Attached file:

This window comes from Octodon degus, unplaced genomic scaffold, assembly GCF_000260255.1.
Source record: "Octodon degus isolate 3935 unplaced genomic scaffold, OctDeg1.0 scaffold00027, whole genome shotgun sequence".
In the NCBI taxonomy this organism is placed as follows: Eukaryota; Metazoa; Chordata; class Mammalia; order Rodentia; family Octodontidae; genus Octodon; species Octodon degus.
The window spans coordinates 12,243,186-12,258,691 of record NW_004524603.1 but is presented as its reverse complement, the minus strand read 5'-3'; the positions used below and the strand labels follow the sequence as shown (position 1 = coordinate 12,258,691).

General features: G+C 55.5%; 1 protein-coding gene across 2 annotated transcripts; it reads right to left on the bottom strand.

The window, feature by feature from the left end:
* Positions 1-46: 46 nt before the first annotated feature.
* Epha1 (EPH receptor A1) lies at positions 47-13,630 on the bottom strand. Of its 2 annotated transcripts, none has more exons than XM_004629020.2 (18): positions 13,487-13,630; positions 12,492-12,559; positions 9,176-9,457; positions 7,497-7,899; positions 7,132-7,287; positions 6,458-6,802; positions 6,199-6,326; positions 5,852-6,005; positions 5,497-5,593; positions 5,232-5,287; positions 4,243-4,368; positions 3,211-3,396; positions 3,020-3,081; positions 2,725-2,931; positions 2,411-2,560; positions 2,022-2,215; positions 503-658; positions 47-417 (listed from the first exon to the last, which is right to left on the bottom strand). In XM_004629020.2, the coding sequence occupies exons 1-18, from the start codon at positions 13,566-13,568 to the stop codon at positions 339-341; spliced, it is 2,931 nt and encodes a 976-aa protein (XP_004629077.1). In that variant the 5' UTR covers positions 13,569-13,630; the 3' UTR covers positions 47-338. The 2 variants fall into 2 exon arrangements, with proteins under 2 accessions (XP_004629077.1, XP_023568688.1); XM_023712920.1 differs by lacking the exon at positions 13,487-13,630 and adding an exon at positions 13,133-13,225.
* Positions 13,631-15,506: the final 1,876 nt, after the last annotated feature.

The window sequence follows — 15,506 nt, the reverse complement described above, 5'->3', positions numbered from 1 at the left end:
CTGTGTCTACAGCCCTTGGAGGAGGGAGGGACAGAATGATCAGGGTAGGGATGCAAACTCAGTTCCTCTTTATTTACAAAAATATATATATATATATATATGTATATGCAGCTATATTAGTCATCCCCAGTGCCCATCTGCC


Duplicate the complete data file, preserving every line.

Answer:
This window comes from Octodon degus, unplaced genomic scaffold, assembly GCF_000260255.1.
Source record: "Octodon degus isolate 3935 unplaced genomic scaffold, OctDeg1.0 scaffold00027, whole genome shotgun sequence".
In the NCBI taxonomy this organism is placed as follows: Eukaryota; Metazoa; Chordata; class Mammalia; order Rodentia; family Octodontidae; genus Octodon; species Octodon degus.
The window spans coordinates 12,243,186-12,258,691 of record NW_004524603.1 but is presented as its reverse complement, the minus strand read 5'-3'; the positions used below and the strand labels follow the sequence as shown (position 1 = coordinate 12,258,691).

General features: G+C 55.5%; 1 protein-coding gene across 2 annotated transcripts; it reads right to left on the bottom strand.

The window, feature by feature from the left end:
* Positions 1-46: 46 nt before the first annotated feature.
* Epha1 (EPH receptor A1) lies at positions 47-13,630 on the bottom strand. Of its 2 annotated transcripts, none has more exons than XM_004629020.2 (18): positions 13,487-13,630; positions 12,492-12,559; positions 9,176-9,457; positions 7,497-7,899; positions 7,132-7,287; positions 6,458-6,802; positions 6,199-6,326; positions 5,852-6,005; positions 5,497-5,593; positions 5,232-5,287; positions 4,243-4,368; positions 3,211-3,396; positions 3,020-3,081; positions 2,725-2,931; positions 2,411-2,560; positions 2,022-2,215; positions 503-658; positions 47-417 (listed from the first exon to the last, which is right to left on the bottom strand). In XM_004629020.2, the coding sequence occupies exons 1-18, from the start codon at positions 13,566-13,568 to the stop codon at positions 339-341; spliced, it is 2,931 nt and encodes a 976-aa protein (XP_004629077.1). In that variant the 5' UTR covers positions 13,569-13,630; the 3' UTR covers positions 47-338. The 2 variants fall into 2 exon arrangements, with proteins under 2 accessions (XP_004629077.1, XP_023568688.1); XM_023712920.1 differs by lacking the exon at positions 13,487-13,630 and adding an exon at positions 13,133-13,225.
* Positions 13,631-15,506: the final 1,876 nt, after the last annotated feature.

The window sequence follows — 15,506 nt, the reverse complement described above, 5'->3', positions numbered from 1 at the left end:
CTGTGTCTACAGCCCTTGGAGGAGGGAGGGACAGAATGATCAGGGTAGGGATGCAAACTCAGTTCCTCTTTATTTACAAAAATATATATATATATATATATGTATATGCAGCTATATTAGTCATCCCCAGTGCCCATCTGCC